By Jasper Y. Arcalas, June 6 2019; Business Mirror
Image Credit to Business Mirror
AGRICULTURE Secretary Emmanuel F. Piñol will propose to President Duterte on Monday a three-month import moratorium on pork and pork products from countries that are at high risk for African swine fever. This means that they have not reported any ASF outbreak, but are at risk because they are contiguous with infected territories.
Piñol said the proposal of the Department of Agriculture (DA) is a preventive measure aimed at ensuring stable food prices, as a decimated domestic hog population could accelerate inflation.
The proposed import ban has the backing of economic managers led by Finance Secretary Carlos G. Dominguez III, he added.
“[The economic managers] saw my point that the moment ASF enters the country, can you imagine the economic problems that we will have?” he told reporters in a recent interview.
“We will run out of pork and we will import pork from other countries at a very high price. Hence, inflation will go up. These things could happen,” he added.
Piñol said economic managers vowed to yield to the DA on issues involving quarantine measures against animal diseases, such as ASF, that could cripple industries.
The DA chief said he would make the formal proposal to the President during the Cabinet meeting on Monday. Piñol said he expects the economic managers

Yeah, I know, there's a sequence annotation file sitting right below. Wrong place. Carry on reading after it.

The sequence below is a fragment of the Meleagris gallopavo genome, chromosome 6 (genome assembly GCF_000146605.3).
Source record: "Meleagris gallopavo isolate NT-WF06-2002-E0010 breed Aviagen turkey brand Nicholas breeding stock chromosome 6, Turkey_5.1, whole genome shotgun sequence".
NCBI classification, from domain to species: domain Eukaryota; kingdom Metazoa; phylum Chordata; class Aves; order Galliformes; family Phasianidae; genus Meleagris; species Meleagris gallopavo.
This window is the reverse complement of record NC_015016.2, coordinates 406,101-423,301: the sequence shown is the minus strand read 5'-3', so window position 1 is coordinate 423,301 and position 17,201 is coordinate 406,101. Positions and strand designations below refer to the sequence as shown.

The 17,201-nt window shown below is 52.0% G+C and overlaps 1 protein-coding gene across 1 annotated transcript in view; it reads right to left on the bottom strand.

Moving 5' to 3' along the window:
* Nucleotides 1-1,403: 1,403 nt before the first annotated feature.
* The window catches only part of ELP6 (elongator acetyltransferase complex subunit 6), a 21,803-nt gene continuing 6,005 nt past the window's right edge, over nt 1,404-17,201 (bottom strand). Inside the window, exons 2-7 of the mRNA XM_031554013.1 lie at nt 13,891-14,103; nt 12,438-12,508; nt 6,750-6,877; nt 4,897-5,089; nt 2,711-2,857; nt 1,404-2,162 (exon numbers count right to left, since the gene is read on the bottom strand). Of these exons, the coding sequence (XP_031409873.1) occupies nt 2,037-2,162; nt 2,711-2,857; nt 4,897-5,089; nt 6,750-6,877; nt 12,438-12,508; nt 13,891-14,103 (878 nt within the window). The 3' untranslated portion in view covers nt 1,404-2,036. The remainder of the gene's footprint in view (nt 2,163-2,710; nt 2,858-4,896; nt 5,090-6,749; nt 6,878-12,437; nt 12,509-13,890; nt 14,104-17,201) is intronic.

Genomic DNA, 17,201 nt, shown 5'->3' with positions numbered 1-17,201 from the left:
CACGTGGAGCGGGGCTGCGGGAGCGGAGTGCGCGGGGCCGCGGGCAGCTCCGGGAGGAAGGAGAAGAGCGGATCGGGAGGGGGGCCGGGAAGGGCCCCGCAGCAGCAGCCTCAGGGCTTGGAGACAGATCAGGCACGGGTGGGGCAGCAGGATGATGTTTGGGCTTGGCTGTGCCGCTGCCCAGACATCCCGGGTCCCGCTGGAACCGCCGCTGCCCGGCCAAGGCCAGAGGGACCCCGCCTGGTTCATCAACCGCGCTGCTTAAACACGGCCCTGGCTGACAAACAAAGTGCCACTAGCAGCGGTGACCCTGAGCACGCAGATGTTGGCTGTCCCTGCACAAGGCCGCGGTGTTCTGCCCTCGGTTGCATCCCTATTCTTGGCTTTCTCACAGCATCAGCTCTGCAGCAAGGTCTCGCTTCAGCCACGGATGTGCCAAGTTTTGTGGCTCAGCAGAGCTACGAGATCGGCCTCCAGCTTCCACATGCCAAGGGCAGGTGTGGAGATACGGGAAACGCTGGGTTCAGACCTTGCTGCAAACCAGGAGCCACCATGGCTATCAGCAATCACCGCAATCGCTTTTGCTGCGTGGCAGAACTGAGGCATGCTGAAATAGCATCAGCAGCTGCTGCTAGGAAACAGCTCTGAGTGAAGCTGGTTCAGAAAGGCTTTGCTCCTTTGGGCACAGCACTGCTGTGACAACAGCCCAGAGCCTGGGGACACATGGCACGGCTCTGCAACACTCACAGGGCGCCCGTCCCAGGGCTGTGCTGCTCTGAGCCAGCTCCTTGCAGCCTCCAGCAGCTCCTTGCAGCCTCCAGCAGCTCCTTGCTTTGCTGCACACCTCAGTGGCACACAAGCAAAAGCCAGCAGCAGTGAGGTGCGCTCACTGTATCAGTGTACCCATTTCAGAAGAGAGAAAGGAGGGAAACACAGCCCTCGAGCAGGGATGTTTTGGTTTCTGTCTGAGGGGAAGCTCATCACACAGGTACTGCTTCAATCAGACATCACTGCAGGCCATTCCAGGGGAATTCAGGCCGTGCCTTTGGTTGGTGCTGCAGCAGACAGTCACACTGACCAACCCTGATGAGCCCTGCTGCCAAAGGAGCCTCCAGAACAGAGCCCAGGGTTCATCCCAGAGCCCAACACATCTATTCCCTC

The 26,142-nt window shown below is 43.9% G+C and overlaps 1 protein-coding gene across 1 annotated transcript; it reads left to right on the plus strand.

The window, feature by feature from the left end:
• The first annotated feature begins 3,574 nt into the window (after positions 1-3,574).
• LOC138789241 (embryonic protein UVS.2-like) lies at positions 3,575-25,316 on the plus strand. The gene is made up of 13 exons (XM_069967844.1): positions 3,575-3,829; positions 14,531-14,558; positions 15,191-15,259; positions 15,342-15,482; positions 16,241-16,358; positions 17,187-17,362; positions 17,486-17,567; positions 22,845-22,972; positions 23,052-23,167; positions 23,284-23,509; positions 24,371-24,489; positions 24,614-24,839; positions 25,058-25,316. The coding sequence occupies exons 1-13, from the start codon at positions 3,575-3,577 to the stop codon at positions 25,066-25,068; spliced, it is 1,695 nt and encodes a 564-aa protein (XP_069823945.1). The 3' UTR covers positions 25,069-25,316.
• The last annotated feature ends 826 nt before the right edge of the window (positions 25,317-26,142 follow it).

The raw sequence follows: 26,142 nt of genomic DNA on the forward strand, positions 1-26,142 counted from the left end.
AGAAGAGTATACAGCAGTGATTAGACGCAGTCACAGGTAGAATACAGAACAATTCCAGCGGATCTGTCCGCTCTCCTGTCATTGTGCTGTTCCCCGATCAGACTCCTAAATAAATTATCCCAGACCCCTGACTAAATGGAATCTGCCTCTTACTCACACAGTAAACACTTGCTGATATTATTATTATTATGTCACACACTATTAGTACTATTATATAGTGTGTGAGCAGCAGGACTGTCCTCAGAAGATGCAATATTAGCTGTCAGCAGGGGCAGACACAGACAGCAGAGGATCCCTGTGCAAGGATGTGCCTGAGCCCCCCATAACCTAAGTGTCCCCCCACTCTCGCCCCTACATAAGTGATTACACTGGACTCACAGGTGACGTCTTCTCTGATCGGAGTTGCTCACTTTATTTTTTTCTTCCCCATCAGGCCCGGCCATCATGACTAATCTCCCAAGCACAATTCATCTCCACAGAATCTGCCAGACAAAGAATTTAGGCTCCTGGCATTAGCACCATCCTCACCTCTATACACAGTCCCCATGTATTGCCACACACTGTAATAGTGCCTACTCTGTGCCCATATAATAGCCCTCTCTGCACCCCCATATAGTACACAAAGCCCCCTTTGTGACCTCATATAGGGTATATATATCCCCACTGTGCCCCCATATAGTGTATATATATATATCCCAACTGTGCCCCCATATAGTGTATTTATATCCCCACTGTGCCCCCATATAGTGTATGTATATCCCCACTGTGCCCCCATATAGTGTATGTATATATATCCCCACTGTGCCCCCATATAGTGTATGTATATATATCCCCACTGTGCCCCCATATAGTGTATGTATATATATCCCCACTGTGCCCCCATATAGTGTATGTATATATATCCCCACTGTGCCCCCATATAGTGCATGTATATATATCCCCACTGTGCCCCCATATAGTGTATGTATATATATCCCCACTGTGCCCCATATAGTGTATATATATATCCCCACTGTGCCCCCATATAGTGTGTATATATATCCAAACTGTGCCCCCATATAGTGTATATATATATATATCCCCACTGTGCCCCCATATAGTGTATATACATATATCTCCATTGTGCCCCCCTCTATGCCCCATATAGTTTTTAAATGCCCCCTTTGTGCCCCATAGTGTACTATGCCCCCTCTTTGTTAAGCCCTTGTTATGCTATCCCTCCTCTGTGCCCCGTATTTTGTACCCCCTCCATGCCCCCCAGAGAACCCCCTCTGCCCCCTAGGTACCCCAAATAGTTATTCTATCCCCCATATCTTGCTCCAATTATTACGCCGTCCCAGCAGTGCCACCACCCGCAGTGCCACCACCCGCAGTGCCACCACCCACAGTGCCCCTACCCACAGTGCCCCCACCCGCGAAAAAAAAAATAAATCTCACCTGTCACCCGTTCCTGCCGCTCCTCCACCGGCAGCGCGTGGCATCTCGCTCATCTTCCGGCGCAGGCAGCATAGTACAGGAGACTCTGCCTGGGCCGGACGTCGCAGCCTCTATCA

to support him.
The DA defines high-risk countries as states that are “contiguous” to areas that experienced outbreaks of ASF, Piñol explained.
Some of the countries that could be affected by the import suspension include Thailand, Lao PDR, Myanmar, Germany, Netherlands and France, he added.
“Our problem is that if the ASF virus enters the country, its impact is irreversible. And that is something that I cannot take for granted,” Piñol said.
If the three-month import suspension pushes through, then the Philippines would have to buy pork from other sources like the United States and Brazil, industry sources told the BusinessMirror.
However, importers and processors may face challenges in sourcing from alternative countries, as the US and Brazil offer different pork cuts.
41% of pork source
Sources said the import suspension would effectively shut down the country’s top import sources, particularly Germany—the No. 1 supplier of pork to the Philippines.
The BusinessMirror’s analysis of data indicated that Germany, the Netherlands and France, which may be covered by the proposed ban, accounted for 41.4 percent of the country’s total pork imports last year.
Pork imported from the three European countries reached 126,463.341 metric tons last year, with Germany accounting for 77,452.402 MT of the total volume.
Piñol said the three-month ban gives the DA enough time to establish more stringent quarantine measures against the fatal hog disease.
The DA has ordered the deployment of 15 meat-sniffing dogs in major airports and is planning to procure x-ray machines to complement efforts by the Bureau of Customs to avert the entry of meat products carried by passengers.
“I would ask for an exemption from the Government Procurement Act from the President to fast-track these efforts. We need to make emergency purchases,” Piñol said.
The agriculture chief said he would take full responsibility if the Commission on Audit (COA) flags the DA for its emergency procurement related to its ASF-prevention efforts.
“I am even willing to sign a document that would absolve all my employees from any responsibility on emergency purchases in preparation for ASF,” he said. “The moment ASF hits the country, we cannot argue to the stakeholders that COA hindered us from doing our jobs.”